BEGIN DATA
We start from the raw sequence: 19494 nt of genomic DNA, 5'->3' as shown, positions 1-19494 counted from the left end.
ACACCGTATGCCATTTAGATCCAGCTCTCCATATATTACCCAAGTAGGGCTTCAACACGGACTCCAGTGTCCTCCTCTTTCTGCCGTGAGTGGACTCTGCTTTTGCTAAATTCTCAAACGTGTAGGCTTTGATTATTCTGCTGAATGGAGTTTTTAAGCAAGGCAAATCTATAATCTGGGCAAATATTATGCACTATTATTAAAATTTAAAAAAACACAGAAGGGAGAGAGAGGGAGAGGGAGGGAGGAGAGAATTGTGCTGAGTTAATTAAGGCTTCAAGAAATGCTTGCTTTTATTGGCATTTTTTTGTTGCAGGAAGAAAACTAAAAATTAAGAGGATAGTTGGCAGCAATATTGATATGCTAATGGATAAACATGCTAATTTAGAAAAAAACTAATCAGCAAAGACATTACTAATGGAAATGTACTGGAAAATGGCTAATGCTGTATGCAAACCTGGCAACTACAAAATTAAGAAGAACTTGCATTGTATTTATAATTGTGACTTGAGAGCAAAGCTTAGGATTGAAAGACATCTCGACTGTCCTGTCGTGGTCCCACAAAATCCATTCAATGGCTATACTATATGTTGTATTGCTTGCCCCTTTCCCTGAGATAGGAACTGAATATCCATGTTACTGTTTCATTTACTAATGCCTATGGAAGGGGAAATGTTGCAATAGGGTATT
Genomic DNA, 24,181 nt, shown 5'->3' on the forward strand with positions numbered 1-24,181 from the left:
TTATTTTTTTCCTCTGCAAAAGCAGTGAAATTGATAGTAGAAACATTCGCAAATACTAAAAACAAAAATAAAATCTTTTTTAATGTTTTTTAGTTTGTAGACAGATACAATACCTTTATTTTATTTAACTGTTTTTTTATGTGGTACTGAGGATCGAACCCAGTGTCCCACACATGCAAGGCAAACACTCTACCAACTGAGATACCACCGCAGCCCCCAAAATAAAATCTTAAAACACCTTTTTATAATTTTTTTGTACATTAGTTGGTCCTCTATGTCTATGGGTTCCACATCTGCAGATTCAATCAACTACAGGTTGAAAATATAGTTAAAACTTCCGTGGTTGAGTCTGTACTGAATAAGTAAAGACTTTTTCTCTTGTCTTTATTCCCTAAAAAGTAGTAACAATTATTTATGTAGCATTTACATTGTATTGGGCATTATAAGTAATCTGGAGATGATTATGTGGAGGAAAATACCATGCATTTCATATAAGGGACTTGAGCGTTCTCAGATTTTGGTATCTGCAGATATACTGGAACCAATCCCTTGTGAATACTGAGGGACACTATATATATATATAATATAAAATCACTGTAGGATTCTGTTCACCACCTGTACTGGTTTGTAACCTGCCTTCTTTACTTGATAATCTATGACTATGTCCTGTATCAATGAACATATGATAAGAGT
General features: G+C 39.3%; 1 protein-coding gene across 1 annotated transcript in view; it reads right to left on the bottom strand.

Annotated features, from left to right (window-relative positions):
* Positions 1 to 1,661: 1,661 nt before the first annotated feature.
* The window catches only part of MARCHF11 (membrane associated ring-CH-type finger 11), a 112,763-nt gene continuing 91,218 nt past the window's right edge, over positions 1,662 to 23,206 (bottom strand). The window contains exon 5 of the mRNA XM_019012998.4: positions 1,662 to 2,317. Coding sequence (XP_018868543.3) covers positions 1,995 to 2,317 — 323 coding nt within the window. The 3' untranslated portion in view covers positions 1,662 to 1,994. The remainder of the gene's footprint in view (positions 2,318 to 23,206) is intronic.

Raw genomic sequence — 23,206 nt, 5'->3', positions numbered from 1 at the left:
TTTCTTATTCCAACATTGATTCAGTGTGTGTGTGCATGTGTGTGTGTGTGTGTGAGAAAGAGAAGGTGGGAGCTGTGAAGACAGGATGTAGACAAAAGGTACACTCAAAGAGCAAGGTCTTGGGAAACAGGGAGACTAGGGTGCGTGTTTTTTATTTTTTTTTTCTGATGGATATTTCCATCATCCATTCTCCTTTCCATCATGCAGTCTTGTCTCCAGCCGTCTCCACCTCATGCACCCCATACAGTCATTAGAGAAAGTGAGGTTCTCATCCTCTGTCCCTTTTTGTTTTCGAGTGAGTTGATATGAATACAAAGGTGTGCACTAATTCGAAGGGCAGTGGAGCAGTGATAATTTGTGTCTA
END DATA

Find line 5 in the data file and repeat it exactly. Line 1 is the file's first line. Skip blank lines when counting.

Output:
General features: G+C 39.3%; 1 protein-coding gene across 1 annotated transcript in view; it reads right to left on the bottom strand.